Thank you for your writing this morning. Grief truly is an individual happening in our lives and when we are believers, I feel the grieving process is so much easier on us, than on those who do not have faith and do not know the strength our loving God gives us.
    Blessings to you,

    Good morning Mr Wiles.
    Its been a few months since my husband passed unexpectedly. I feel like Job. I have an ache in my leg I’ve never had before. I am facing challenges with family and business. And I lost my life-long love, my husband. I know he is in a perfect place. I know God will sort things out. I know this is the most painful thing I will experience.
    Thanks for your thoughts and know God sent it out with perfect timing.

    It is too bad that couple did not talk to a friend that travelled quite a bit. They right away, having travelled often, asked questions that couple did not know enough about travelling to ask. Our first trip was to Jamaica and I knew several Jamaican families from work. These people were a big help to me like tipping what to take, how poor the people are, so tip generously. We had a wonderful trip but we did not know enough to know what questions to ask. Without our friends’ information it would have been very different.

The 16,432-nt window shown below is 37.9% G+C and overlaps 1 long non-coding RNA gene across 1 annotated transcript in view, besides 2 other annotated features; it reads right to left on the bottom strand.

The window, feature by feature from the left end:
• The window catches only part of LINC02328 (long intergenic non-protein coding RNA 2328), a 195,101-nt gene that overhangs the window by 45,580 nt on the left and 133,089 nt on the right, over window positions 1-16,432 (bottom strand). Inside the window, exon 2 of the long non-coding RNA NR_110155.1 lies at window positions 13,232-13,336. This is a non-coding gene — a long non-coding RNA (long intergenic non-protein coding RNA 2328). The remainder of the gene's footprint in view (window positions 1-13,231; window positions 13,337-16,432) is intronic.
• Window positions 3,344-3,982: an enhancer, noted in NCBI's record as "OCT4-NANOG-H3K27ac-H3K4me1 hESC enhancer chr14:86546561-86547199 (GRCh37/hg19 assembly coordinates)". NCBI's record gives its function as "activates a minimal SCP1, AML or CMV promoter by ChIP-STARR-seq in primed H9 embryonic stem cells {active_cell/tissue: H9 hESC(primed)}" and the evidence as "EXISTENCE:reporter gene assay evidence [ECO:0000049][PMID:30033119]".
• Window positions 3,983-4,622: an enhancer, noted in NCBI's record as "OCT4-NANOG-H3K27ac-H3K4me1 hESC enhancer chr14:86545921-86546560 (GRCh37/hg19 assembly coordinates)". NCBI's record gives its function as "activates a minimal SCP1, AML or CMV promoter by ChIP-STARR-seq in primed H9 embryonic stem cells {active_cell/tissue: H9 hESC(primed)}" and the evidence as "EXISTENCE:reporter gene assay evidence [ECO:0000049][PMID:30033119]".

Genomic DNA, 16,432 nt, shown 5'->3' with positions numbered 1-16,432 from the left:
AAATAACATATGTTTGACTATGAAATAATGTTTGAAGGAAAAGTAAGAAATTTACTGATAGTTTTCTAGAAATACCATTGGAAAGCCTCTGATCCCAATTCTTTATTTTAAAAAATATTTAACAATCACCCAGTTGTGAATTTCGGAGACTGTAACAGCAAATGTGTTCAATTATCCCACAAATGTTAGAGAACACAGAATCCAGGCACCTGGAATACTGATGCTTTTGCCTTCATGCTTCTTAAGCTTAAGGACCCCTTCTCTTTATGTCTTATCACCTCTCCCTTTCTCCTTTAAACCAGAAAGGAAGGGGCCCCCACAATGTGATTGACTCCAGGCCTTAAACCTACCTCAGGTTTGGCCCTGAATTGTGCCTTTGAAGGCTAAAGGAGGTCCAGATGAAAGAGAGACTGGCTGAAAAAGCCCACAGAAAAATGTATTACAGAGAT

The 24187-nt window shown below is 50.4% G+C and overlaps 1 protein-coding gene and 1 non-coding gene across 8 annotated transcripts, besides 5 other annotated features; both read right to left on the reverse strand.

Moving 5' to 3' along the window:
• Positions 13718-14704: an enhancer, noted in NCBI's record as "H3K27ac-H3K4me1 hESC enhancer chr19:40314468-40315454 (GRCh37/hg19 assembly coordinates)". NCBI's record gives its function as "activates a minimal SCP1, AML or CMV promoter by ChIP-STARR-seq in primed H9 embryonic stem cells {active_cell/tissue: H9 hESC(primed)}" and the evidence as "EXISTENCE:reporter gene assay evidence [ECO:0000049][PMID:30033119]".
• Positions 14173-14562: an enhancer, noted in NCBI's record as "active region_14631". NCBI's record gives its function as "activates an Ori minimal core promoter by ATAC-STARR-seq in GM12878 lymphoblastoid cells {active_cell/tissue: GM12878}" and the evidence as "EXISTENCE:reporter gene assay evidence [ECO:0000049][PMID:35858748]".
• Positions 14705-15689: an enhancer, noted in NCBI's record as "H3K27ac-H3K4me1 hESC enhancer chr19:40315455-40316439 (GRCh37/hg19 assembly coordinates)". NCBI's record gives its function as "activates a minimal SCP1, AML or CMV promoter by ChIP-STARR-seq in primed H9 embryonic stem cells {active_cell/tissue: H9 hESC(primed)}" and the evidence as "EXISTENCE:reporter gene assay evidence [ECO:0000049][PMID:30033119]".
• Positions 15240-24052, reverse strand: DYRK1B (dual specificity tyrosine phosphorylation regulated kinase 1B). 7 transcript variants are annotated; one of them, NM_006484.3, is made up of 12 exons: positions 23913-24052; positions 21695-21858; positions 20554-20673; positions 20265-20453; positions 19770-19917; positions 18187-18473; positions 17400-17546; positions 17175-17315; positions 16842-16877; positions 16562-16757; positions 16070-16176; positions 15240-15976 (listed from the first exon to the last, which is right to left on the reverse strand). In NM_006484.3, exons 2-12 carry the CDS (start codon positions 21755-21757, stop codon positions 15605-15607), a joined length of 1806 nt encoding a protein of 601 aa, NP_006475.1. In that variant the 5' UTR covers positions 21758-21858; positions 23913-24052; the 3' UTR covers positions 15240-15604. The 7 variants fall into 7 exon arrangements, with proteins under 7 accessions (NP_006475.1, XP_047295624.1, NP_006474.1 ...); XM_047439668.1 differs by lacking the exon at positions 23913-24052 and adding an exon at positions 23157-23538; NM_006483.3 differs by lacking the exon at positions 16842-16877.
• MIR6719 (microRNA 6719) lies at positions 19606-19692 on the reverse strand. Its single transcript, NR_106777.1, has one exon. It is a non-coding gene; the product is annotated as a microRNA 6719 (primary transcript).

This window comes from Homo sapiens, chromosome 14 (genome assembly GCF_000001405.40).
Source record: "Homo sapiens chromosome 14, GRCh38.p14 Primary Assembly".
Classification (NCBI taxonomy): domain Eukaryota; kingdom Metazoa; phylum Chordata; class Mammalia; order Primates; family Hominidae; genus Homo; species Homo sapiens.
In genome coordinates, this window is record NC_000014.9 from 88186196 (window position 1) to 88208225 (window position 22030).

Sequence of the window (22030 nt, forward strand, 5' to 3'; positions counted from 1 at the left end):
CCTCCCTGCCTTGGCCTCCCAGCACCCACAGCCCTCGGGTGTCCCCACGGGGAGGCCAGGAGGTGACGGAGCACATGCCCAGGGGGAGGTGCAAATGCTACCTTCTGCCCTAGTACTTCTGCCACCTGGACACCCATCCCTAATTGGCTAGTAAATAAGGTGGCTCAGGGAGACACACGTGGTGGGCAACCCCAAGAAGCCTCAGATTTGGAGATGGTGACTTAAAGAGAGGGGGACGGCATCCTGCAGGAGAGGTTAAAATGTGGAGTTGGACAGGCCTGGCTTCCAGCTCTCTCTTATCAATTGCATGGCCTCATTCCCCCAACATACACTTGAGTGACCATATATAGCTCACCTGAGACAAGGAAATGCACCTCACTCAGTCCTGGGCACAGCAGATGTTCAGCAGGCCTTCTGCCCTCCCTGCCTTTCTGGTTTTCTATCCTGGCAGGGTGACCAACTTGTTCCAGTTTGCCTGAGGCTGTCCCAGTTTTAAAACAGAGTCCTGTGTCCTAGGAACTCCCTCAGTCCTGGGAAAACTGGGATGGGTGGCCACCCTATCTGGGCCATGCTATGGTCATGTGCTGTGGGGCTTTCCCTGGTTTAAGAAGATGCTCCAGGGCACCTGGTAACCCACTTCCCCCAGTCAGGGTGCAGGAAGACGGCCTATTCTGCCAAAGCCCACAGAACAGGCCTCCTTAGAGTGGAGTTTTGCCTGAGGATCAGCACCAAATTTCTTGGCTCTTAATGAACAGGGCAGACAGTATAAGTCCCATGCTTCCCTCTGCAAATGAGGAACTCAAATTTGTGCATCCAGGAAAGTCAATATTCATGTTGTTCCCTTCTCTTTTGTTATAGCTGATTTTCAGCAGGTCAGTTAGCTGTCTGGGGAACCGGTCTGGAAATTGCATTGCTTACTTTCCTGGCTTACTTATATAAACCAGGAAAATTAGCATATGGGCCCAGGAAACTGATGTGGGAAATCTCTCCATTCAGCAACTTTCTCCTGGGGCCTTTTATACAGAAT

Hello Martin
    That was a touching devotional, thank you! I know growing up boys were told they should not cry, it was only girls and how sad is that. My brother is 2 yrs older than I am and I have never seen him cry and I remember once my mom told me he cried when he thought I was lost one time, I was a young teen. We are now in our 70’s and at our parents’ funerals, he never cried. Hopefully he has when nobody is around, but he is not one to usually show his emotions, upbringing or what not sure. But I am so thankful God is there with us no matter how we mourn. I know for myself, the difference of having God in control of my life made mom’s passing so much easier than my dad’s. They were both Christian but dad died before I saw the light you might say.